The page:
The Indiana Court of Appeals in Anonymous Physician 1 v. White affirmed the trial court’s denial of a motion to dismiss filed by a fertility doctor and fertility clinic in a lawsuit against the fertility doctor for using his own sperm in artificially inseminating a patient in the early 1980s. The lawsuit filed on behalf of the patient and her son alleged breach of contract and medical malpractice.
The patient went to the fertility doctor for help becoming pregnant. The fertility doctor and the patient entered into a contract that provided that the doctor would artificially inseminate the patient with donor sperm from an anonymous medical school resident, and the doctor was supposed to use the donor sperm in no more than three successful artificial insemination procedures. As a result of the artificial insemination, the patient became pregnant and gave birth to a son in 1982. After learning in 2016 that the doctor had used his own sperm, the patient and her son filed a lawsuit.
The doctor and clinic filed a motion to dismiss the son’s claim arguing he had not established he was a third-party beneficiary to the contract with his mother, that he had failed to sufficiently state a claim for negligence because no duty was owed to him, and that he had failed to state a claim for compensable injuries. A motion to dismiss under Indiana Trial Rule 12(B)(6) tests the legal sufficiency of a complaint as to whether some facts have been stated giving rise to a legally actionable injury. Courts accept alleged facts as true and view them and all reasonable inferences in favor of the nonmovant. Under Indiana’s notice pleading standard, a complaint only needs to contain a short and plain statement of the claim showing entitlement to relief. Allegations are sufficient if they put a reasonable person on notice as to why the plaintiff is suing. Motions to dismiss are disfavored as they undermine the policy of deciding cases on their merits.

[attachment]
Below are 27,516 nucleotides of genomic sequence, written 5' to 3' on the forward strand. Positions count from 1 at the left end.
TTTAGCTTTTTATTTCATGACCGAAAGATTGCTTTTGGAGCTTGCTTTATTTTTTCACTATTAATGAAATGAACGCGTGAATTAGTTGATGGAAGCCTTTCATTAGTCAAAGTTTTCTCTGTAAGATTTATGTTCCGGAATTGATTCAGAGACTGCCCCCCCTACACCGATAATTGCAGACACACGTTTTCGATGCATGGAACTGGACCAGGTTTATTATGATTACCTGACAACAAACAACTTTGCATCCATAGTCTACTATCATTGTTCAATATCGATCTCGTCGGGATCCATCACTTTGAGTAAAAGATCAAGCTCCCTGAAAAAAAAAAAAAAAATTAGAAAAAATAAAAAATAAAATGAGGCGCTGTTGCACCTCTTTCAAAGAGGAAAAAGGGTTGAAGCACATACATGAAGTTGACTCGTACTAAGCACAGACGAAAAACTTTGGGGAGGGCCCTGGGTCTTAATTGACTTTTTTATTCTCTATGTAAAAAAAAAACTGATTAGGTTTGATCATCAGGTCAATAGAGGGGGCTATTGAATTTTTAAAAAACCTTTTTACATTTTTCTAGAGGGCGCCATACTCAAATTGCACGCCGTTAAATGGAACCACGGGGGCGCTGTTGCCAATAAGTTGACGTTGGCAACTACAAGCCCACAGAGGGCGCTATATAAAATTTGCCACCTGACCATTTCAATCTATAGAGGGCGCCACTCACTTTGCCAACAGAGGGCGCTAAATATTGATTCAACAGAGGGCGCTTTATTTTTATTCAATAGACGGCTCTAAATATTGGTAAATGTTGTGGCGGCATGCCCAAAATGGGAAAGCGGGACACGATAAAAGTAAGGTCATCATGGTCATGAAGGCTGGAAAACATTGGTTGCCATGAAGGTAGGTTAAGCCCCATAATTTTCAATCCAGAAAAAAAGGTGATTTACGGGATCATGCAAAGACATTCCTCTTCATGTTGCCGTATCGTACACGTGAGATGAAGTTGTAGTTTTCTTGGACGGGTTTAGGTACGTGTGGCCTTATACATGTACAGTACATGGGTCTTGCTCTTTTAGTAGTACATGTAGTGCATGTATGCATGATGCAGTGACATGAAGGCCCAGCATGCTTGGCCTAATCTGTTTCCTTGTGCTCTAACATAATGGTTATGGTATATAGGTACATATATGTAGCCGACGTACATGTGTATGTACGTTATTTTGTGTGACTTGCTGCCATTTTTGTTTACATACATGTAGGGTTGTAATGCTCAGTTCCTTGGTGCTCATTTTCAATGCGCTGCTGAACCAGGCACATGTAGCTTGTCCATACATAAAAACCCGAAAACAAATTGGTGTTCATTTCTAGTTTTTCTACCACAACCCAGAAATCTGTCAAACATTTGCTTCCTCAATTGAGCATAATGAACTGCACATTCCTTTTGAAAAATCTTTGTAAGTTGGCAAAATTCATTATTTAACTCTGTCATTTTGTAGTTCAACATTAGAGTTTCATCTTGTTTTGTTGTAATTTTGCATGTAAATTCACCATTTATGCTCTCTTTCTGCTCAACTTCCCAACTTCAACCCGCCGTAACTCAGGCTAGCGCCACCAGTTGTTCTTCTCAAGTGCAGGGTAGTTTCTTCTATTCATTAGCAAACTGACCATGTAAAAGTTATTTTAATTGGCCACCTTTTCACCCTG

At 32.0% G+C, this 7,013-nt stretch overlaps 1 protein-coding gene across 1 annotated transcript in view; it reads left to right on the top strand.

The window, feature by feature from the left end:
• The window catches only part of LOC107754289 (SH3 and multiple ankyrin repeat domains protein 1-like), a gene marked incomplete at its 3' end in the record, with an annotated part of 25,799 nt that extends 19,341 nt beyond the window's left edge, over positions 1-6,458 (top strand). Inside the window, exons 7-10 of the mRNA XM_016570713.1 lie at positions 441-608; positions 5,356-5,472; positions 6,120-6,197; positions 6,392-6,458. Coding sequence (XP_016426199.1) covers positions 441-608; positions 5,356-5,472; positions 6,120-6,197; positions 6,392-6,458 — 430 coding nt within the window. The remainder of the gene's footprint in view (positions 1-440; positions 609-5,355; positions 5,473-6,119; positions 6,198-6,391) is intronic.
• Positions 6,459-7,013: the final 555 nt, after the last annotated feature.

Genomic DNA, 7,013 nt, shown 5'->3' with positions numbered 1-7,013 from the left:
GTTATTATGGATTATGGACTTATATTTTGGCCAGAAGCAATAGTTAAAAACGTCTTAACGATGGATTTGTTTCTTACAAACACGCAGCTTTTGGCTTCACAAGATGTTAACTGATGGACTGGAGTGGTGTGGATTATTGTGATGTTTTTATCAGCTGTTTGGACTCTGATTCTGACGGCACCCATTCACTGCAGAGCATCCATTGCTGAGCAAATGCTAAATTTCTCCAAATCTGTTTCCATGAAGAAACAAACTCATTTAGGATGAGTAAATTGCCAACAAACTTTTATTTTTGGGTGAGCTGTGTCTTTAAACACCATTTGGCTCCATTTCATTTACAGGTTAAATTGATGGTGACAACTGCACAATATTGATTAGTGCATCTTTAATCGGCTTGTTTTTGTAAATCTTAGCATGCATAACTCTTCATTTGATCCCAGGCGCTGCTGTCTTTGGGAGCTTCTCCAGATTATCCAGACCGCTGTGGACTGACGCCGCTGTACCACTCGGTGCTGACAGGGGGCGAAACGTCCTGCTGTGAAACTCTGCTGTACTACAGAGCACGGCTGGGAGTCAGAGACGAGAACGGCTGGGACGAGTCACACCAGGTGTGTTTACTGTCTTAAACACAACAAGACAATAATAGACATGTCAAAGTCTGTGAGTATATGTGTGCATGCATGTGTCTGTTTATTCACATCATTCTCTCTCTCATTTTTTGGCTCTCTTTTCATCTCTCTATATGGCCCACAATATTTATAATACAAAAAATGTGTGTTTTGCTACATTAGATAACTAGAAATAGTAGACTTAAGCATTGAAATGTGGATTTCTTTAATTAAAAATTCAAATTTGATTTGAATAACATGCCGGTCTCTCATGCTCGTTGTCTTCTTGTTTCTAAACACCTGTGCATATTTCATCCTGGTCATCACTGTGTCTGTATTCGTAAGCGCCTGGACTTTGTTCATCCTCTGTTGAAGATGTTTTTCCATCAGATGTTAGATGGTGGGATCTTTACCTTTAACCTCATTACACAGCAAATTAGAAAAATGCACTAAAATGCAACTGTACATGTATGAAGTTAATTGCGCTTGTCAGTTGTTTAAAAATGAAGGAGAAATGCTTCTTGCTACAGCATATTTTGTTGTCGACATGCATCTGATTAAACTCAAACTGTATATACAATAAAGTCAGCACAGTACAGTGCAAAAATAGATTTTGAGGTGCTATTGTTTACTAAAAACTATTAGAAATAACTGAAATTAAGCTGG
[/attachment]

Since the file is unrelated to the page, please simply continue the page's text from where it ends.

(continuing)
To enforce a contract as a third-party beneficiary, a person much show (1) clear intent by the actual parties to the contract to benefit the third party, (2) a duty imposed on one of the contracting parties in favor of the third party, and (3) performance of the contract terms is necessary to render the third party a direct benefit intended by the parties to the contract. While not deciding the son was a third-party beneficiary, the Court found the allegations in the complaint established a set of circumstances under which the son would be entitled to relief as a third-party beneficiary.
As to the son’s negligence claim, the Court reviewed Indiana precedent establishing that in some cases medical providers have been found to owe a duty of care to the children of their patients. To prove negligence, a plaintiff must show (1) a duty owed to the plaintiff by the defendant, (2) a breach of that duty by allowing conduct to fall below the applicable standard of care, and (3) a compensable injury caused by the defendant’s breach. Here, the Court found that the son had stated sufficient facts necessary to establish the fertility doctor and clinic owed him a duty of care.
As to whether the son stated a claim for compensable injuries, the Court distinguished the son’s claims from claims alleging “wrongful life,” which are not allowed under Indiana law, and claims sometimes referred to as “wrongful birth.” The Court found, in claiming physical and emotional injuries, the son had established a set of circumstances under which he would be entitled to damages proximately caused by the fertility doctor and fertility clinic’s breach of duty. The Court noted the son may be entitled to emotional distress damages, depending on the facts proved.
Having sufficiently stated claims for breach of contract and tort claims for which relief could be granted, the Court affirmed the trial court’s denial of the doctor and clinic’s motion to dismiss.
You can read the full opinion here.